In an attempt “to incentivize space entrepreneurs to create a new era of affordable access to the Moon and beyond,” Google has teamed up with XPRIZE to create a competition with a cash reward that would make Smaug blush: $30,000,000. And now, through a series of nine documentary short films entitled Moon Shot, J.J. Abrams and Academy Award-nominated director Orlando von Einsiedel will tell some the biggest stories and show some of the biggest moments from the race to the lunar surface.
The goal of the competition, dubbed Google Lunar XPRIZE, is to land a privately funded rover on the Moon, have it travel 500 meters, and then transmit high-definition images and video back to Earth. The first team to do so will be awarded $20 million, the second team $5 million, and the rest will be split amongst teams that achieve various additional tasks, such as capturing images of the remains of the Apollo program on the Moon’s surface. Participants have until the end of 2017 to complete the mission, although out of the 16 remaining teams, only two have secured verified launch contracts with aerospace companies.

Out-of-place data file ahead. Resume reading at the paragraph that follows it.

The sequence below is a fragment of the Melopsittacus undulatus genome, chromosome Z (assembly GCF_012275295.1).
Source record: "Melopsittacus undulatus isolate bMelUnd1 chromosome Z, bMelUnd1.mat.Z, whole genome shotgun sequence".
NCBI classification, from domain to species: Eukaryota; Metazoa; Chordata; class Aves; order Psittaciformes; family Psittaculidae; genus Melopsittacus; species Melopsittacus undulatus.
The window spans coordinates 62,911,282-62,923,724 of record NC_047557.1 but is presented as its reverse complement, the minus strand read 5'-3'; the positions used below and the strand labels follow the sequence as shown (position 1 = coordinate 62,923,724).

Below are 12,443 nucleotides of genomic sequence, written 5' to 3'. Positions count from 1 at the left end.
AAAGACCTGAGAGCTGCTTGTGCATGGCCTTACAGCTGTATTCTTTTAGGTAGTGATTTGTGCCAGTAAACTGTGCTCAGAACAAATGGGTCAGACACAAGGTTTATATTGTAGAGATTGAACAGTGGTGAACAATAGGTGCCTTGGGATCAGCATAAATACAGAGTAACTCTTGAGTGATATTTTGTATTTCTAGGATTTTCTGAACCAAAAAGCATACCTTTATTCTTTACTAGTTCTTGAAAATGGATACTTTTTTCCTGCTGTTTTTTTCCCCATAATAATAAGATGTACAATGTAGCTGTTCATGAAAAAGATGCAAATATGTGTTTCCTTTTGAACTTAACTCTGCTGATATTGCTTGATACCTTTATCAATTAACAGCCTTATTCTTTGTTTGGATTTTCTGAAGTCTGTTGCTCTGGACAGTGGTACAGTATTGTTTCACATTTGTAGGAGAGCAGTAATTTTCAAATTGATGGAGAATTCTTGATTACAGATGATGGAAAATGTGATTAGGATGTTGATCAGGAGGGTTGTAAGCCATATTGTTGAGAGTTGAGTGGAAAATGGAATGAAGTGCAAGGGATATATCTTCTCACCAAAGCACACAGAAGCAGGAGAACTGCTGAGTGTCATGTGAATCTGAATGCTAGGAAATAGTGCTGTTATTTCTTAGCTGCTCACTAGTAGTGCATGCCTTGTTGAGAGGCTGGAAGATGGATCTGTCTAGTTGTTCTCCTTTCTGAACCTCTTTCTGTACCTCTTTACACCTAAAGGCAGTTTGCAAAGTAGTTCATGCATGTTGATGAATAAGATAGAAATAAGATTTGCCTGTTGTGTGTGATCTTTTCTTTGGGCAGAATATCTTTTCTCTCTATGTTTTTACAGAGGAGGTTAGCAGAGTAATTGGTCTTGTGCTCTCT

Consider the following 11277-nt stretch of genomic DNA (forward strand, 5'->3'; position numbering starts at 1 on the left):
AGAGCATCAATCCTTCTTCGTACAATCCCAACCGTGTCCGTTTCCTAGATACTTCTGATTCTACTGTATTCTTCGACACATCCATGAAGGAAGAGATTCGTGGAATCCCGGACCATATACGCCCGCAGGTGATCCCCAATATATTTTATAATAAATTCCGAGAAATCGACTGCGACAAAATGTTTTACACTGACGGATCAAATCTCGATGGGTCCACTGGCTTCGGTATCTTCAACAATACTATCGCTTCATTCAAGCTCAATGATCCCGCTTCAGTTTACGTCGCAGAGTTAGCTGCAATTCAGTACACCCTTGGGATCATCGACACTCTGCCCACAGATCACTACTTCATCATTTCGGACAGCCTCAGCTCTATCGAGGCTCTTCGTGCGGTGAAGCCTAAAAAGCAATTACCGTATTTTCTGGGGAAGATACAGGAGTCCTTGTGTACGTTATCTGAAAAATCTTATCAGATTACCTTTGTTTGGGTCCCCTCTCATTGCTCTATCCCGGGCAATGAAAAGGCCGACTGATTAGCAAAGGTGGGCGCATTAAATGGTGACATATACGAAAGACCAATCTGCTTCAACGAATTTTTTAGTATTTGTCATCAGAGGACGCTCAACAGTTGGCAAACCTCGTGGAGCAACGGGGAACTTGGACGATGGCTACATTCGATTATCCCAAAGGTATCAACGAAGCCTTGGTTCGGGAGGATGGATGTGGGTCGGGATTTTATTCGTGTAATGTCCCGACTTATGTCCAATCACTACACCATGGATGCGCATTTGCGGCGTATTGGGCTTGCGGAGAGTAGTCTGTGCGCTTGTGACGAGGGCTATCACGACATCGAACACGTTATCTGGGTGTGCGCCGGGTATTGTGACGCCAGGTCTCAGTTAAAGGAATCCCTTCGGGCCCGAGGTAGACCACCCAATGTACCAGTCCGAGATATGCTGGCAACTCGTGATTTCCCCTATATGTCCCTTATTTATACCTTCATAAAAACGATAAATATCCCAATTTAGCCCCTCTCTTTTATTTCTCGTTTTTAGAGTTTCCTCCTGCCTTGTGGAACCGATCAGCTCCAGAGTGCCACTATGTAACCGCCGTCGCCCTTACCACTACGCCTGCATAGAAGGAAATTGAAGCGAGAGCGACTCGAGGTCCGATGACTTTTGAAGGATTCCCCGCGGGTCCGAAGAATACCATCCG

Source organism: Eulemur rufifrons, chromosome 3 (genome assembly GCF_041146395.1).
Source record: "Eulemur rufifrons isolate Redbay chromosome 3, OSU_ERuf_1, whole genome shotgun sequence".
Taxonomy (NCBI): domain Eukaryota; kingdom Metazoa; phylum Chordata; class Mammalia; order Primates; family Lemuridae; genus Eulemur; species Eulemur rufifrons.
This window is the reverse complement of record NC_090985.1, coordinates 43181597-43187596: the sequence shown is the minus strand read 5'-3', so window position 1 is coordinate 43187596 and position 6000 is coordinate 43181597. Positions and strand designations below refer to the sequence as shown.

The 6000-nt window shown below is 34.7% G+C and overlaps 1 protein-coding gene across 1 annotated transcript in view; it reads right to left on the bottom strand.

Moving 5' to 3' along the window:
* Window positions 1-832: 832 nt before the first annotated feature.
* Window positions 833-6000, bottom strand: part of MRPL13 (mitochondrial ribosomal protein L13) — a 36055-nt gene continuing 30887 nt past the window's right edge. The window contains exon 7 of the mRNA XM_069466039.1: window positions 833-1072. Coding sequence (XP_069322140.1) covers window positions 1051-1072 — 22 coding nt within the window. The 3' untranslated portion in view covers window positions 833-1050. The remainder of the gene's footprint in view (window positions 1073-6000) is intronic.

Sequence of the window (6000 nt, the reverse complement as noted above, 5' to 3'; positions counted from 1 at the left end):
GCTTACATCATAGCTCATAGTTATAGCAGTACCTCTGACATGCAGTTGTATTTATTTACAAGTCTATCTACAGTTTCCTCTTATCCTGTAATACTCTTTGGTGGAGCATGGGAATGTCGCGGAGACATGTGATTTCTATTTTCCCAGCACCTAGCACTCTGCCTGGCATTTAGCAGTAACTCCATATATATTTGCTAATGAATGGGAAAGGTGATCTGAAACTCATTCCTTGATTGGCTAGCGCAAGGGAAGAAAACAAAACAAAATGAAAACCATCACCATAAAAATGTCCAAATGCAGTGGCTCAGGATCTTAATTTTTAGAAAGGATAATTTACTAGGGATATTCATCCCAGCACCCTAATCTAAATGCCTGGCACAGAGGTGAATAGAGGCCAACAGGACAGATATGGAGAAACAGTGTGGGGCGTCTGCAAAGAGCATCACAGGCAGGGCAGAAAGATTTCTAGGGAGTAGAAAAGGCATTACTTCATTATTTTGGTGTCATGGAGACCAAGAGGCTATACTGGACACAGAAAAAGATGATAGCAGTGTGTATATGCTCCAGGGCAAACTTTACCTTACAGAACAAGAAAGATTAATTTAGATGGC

The nine episode documentary series will be available through Google Play and YouTube (starting on March 15 and March 17 respectively), and will “follow a selection of the teams currently racing to complete their missions… [exploring] the lives of their charismatic, quirky members, the sacrifices they have made to get to where they are today, and crucially, what drives them on this incredible journey.”
Based on the above trailer, Moon Shot looks like it’ll be visually stunning—and downright inspiring—and is most definitely in good hands with von Einsiedel, who directed the Academy Award-nominated documentary Virunga.
“It’s not just really about going to the Moon,” one of the interviewees says in the trailer. “Going to the Moon is symbolic. It is about showing what is possible.” Sounds like it’ll be fun to watch.
What do you think about the Google Lunar XPRIZE? Are you hoping this endeavor will inspire people to explore space, or maybe even bring back the popularity of freeze-dried Neapolitan ice cream, which was actually pretty tasty? Let us know in the comments section below!
Images: Google Lunar XPRIZE